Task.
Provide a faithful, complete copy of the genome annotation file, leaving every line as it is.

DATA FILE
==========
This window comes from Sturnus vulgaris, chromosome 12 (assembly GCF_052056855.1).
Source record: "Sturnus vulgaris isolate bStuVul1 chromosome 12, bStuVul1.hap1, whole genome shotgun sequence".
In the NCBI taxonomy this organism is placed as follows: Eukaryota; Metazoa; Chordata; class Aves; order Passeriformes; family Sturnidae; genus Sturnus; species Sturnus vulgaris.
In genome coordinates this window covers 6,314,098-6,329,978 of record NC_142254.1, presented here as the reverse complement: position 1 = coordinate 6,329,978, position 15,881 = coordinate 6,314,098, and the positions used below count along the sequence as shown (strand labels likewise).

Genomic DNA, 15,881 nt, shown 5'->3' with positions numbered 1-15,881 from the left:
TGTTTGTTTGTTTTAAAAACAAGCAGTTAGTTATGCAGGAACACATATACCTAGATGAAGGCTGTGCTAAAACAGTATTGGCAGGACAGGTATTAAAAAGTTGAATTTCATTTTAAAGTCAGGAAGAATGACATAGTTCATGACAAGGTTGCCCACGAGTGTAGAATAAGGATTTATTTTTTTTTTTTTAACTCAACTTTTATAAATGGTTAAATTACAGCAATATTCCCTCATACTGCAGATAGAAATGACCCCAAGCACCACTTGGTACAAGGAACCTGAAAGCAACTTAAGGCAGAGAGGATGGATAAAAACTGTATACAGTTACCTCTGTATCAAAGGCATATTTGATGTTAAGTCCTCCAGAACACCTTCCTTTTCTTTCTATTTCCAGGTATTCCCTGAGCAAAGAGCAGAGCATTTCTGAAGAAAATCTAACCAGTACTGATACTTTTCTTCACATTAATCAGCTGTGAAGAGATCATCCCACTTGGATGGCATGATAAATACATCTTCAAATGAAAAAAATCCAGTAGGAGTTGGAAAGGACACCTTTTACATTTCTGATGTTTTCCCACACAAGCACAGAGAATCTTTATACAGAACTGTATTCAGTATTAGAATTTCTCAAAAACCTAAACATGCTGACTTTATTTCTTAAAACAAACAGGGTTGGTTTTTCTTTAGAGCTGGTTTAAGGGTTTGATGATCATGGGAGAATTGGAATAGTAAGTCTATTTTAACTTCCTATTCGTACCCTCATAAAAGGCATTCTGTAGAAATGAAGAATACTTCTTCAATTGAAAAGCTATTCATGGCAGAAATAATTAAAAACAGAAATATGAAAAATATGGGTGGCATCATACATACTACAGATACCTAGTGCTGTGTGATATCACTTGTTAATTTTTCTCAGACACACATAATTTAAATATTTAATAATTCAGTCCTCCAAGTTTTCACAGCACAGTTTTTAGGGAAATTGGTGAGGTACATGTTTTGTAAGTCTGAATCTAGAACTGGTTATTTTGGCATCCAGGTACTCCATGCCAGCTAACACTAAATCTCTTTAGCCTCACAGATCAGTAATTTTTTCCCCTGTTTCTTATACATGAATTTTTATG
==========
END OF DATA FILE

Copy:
This window comes from Sturnus vulgaris, chromosome 12 (assembly GCF_052056855.1).
Source record: "Sturnus vulgaris isolate bStuVul1 chromosome 12, bStuVul1.hap1, whole genome shotgun sequence".
In the NCBI taxonomy this organism is placed as follows: Eukaryota; Metazoa; Chordata; class Aves; order Passeriformes; family Sturnidae; genus Sturnus; species Sturnus vulgaris.
In genome coordinates this window covers 6,314,098-6,329,978 of record NC_142254.1, presented here as the reverse complement: position 1 = coordinate 6,329,978, position 15,881 = coordinate 6,314,098, and the positions used below count along the sequence as shown (strand labels likewise).

Genomic DNA, 15,881 nt, shown 5'->3' with positions numbered 1-15,881 from the left:
TGTTTGTTTGTTTTAAAAACAAGCAGTTAGTTATGCAGGAACACATATACCTAGATGAAGGCTGTGCTAAAACAGTATTGGCAGGACAGGTATTAAAAAGTTGAATTTCATTTTAAAGTCAGGAAGAATGACATAGTTCATGACAAGGTTGCCCACGAGTGTAGAATAAGGATTTATTTTTTTTTTTTTAACTCAACTTTTATAAATGGTTAAATTACAGCAATATTCCCTCATACTGCAGATAGAAATGACCCCAAGCACCACTTGGTACAAGGAACCTGAAAGCAACTTAAGGCAGAGAGGATGGATAAAAACTGTATACAGTTACCTCTGTATCAAAGGCATATTTGATGTTAAGTCCTCCAGAACACCTTCCTTTTCTTTCTATTTCCAGGTATTCCCTGAGCAAAGAGCAGAGCATTTCTGAAGAAAATCTAACCAGTACTGATACTTTTCTTCACATTAATCAGCTGTGAAGAGATCATCCCACTTGGATGGCATGATAAATACATCTTCAAATGAAAAAAATCCAGTAGGAGTTGGAAAGGACACCTTTTACATTTCTGATGTTTTCCCACACAAGCACAGAGAATCTTTATACAGAACTGTATTCAGTATTAGAATTTCTCAAAAACCTAAACATGCTGACTTTATTTCTTAAAACAAACAGGGTTGGTTTTTCTTTAGAGCTGGTTTAAGGGTTTGATGATCATGGGAGAATTGGAATAGTAAGTCTATTTTAACTTCCTATTCGTACCCTCATAAAAGGCATTCTGTAGAAATGAAGAATACTTCTTCAATTGAAAAGCTATTCATGGCAGAAATAATTAAAAACAGAAATATGAAAAATATGGGTGGCATCATACATACTACAGATACCTAGTGCTGTGTGATATCACTTGTTAATTTTTCTCAGACACACATAATTTAAATATTTAATAATTCAGTCCTCCAAGTTTTCACAGCACAGTTTTTAGGGAAATTGGTGAGGTACATGTTTTGTAAGTCTGAATCTAGAACTGGTTATTTTGGCATCCAGGTACTCCATGCCAGCTAACACTAAATCTCTTTAGCCTCACAGATCAGTAATTTTTTCCCCTGTTTCTTATACATGAATTTTTATG